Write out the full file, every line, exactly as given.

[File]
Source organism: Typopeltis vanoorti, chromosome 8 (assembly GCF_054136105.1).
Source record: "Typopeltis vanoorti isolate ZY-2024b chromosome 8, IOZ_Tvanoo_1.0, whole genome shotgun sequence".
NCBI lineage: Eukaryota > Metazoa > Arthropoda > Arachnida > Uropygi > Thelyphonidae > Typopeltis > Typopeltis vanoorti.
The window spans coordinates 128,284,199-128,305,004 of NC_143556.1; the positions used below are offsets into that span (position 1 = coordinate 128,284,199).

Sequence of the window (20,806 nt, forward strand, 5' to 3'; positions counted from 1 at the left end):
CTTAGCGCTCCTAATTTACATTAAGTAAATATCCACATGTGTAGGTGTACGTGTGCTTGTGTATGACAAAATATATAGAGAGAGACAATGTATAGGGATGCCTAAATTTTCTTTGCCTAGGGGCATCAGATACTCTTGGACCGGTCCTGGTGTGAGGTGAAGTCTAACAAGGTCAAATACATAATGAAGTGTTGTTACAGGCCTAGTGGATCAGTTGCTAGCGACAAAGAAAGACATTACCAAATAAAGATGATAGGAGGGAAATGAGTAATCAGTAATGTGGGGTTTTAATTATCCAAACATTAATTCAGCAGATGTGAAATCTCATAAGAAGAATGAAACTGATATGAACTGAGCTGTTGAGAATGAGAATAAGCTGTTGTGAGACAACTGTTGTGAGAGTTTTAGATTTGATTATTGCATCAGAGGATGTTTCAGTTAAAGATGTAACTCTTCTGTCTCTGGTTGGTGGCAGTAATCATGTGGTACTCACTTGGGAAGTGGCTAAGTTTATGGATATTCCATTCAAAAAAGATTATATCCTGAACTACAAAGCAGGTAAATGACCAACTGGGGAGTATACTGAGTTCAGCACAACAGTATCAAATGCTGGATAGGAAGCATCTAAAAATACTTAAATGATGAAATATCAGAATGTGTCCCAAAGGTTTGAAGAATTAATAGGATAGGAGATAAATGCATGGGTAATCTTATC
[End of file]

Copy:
Source organism: Typopeltis vanoorti, chromosome 8 (assembly GCF_054136105.1).
Source record: "Typopeltis vanoorti isolate ZY-2024b chromosome 8, IOZ_Tvanoo_1.0, whole genome shotgun sequence".
NCBI lineage: Eukaryota > Metazoa > Arthropoda > Arachnida > Uropygi > Thelyphonidae > Typopeltis > Typopeltis vanoorti.
The window spans coordinates 128,284,199-128,305,004 of NC_143556.1; the positions used below are offsets into that span (position 1 = coordinate 128,284,199).

Sequence of the window (20,806 nt, forward strand, 5' to 3'; positions counted from 1 at the left end):
CTTAGCGCTCCTAATTTACATTAAGTAAATATCCACATGTGTAGGTGTACGTGTGCTTGTGTATGACAAAATATATAGAGAGAGACAATGTATAGGGATGCCTAAATTTTCTTTGCCTAGGGGCATCAGATACTCTTGGACCGGTCCTGGTGTGAGGTGAAGTCTAACAAGGTCAAATACATAATGAAGTGTTGTTACAGGCCTAGTGGATCAGTTGCTAGCGACAAAGAAAGACATTACCAAATAAAGATGATAGGAGGGAAATGAGTAATCAGTAATGTGGGGTTTTAATTATCCAAACATTAATTCAGCAGATGTGAAATCTCATAAGAAGAATGAAACTGATATGAACTGAGCTGTTGAGAATGAGAATAAGCTGTTGTGAGACAACTGTTGTGAGAGTTTTAGATTTGATTATTGCATCAGAGGATGTTTCAGTTAAAGATGTAACTCTTCTGTCTCTGGTTGGTGGCAGTAATCATGTGGTACTCACTTGGGAAGTGGCTAAGTTTATGGATATTCCATTCAAAAAAGATTATATCCTGAACTACAAAGCAGGTAAATGACCAACTGGGGAGTATACTGAGTTCAGCACAACAGTATCAAATGCTGGATAGGAAGCATCTAAAAATACTTAAATGATGAAATATCAGAATGTGTCCCAAAGGTTTGAAGAATTAATAGGATAGGAGATAAATGCATGGGTAATCTTATC